2. The method of claim 1, wherein the fluid is administered in programmed pulses independent of diastole.
3. The method of claim 1, comprising administering the fluid in programmed pulses into a carotid artery.
4. The method of claim 3, comprising administering the fluid at a fluid flow rate of about 2% to about 5% of arterial blood flow of the carotid artery.
5. The method of claim 1, wherein the fluid property of the fluid to be infused relevant to streaming comprises one of a static fluid property and a kinetic fluid property.
6. The method of claim 1, wherein the fluid comprises a drug and the fluid property of the fluid to be infused relevant to streaming comprises a pharmacological property of the drug.
7. The method of claim 1, comprising administering the fluid in programmed pulses at the duration of about one to five seconds.
8. The method of clam 1, wherein the fluid comprises a drug and wherein the drug is administered in programmed pulses at the duration based on a transfer rate of the drug across a blood brain barrier.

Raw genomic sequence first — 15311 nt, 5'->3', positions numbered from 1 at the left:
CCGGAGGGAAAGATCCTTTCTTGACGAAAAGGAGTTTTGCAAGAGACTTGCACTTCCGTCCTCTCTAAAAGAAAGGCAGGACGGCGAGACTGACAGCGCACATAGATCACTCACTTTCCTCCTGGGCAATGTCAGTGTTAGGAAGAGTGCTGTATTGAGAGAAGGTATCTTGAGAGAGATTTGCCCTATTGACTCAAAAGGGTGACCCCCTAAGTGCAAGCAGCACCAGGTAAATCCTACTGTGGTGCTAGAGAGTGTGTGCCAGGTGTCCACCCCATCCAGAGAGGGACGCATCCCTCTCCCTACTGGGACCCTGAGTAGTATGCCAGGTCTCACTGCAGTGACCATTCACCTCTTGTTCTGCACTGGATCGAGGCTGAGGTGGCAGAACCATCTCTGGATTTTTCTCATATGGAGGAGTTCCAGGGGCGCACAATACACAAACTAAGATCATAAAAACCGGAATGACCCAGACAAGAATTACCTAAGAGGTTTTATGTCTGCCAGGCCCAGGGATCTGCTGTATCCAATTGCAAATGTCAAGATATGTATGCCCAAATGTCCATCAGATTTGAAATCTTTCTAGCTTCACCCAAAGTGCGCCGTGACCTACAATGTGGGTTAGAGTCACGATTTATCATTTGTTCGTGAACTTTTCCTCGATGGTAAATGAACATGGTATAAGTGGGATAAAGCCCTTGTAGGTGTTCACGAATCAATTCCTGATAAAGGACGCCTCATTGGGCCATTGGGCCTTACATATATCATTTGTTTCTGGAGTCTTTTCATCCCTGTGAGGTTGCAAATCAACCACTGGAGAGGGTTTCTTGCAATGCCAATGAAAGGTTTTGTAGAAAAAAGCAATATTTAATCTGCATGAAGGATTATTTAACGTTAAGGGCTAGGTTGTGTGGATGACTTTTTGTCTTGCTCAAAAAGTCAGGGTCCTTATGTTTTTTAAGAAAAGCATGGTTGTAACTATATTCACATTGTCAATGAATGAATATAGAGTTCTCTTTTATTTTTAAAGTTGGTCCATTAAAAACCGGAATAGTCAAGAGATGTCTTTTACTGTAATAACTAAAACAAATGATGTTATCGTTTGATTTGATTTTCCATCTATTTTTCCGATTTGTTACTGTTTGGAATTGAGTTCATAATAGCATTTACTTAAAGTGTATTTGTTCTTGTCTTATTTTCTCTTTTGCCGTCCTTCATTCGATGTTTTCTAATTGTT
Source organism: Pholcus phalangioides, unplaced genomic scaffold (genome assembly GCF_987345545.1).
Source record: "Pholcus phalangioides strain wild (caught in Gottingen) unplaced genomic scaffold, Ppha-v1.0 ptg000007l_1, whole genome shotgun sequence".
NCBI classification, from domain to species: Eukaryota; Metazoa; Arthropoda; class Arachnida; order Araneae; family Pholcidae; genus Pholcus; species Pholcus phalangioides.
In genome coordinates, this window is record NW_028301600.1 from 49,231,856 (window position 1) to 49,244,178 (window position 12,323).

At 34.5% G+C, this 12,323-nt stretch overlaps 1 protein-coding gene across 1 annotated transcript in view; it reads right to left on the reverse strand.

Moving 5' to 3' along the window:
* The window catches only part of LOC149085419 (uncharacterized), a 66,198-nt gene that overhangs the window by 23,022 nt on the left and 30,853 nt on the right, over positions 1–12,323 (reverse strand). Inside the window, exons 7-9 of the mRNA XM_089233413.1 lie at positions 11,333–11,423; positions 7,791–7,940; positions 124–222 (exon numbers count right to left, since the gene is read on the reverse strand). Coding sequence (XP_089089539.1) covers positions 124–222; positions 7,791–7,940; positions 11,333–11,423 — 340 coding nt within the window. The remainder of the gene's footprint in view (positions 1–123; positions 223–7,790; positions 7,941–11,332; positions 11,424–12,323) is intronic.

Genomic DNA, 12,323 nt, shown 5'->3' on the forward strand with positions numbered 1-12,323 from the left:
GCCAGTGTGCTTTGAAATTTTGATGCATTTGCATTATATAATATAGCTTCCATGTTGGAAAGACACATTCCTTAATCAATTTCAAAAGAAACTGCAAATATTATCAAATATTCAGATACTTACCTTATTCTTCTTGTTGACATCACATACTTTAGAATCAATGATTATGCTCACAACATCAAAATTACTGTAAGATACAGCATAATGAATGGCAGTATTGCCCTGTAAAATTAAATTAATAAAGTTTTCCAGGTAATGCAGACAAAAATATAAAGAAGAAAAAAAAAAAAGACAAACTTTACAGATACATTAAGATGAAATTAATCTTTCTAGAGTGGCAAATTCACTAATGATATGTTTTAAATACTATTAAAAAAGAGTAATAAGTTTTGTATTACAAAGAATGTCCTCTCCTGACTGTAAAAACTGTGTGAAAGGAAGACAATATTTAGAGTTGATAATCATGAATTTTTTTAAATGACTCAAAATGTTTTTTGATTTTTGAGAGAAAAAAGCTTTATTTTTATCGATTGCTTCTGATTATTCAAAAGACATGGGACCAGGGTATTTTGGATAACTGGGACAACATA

9. The method of clam 1, wherein the fluid is a drug and wherein the drug is administered in programmed pulses at the frequency based on a rate of elimination of the drug from a brain.
10. The method of claim 1, wherein the fluid comprises a drug, the drug administered in programmed pulses in a carotid artery to treat a condition selected from the group consisting of stroke after thrombosis, cancer, cerebral vasospasm, infection, and localization of brain function.
11. The method of claim 1, wherein the fluid comprises a drug having a drug concentration determined based on a kinetic property of the drug.
12. The method of claim 1, wherein the fluid comprises a drug having a drug concentration determined based on a therapeutic index of the drug.
13. A programmed pulse infusion device comprising:
a pump;
a controller with associated memory interfacing with the pump; and